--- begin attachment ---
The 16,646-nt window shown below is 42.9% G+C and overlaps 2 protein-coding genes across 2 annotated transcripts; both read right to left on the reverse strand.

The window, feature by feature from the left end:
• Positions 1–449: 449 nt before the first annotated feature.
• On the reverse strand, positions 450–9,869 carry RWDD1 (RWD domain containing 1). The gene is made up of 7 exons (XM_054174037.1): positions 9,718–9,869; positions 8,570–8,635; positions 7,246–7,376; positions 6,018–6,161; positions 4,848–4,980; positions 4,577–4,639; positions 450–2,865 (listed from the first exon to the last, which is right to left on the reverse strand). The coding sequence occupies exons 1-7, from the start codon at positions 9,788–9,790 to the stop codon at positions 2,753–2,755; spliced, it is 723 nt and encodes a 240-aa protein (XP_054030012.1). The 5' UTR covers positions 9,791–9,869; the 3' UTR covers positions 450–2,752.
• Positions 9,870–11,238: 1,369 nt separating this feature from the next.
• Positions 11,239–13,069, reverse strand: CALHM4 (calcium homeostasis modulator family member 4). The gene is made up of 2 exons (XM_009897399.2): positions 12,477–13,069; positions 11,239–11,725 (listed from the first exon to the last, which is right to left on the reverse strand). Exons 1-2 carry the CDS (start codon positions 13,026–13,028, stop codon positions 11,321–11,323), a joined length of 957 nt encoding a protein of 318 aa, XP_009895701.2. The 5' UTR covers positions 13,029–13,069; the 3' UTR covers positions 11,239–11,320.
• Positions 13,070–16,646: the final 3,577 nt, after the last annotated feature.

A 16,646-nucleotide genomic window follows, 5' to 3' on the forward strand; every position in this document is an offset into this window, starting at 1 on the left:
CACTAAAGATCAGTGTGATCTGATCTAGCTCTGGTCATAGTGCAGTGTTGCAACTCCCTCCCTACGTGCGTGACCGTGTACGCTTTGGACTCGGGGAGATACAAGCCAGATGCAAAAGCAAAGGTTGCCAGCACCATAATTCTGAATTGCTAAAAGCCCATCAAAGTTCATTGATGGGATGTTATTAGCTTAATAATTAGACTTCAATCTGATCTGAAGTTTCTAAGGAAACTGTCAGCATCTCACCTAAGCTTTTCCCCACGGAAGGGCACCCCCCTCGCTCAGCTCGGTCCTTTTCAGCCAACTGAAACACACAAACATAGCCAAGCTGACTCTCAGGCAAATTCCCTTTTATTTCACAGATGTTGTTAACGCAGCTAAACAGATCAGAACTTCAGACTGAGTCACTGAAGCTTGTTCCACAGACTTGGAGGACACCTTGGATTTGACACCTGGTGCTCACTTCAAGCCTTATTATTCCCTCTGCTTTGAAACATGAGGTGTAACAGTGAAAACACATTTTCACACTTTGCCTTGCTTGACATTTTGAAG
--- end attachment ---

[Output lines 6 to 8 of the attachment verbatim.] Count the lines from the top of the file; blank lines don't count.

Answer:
• Positions 11,239–13,069, reverse strand: CALHM4 (calcium homeostasis modulator family member 4). The gene is made up of 2 exons (XM_009897399.2): positions 12,477–13,069; positions 11,239–11,725 (listed from the first exon to the last, which is right to left on the reverse strand). Exons 1-2 carry the CDS (start codon positions 13,026–13,028, stop codon positions 11,321–11,323), a joined length of 957 nt encoding a protein of 318 aa, XP_009895701.2. The 5' UTR covers positions 13,029–13,069; the 3' UTR covers positions 11,239–11,320.
• Positions 13,070–16,646: the final 3,577 nt, after the last annotated feature.

A 16,646-nucleotide genomic window follows, 5' to 3' on the forward strand; every position in this document is an offset into this window, starting at 1 on the left: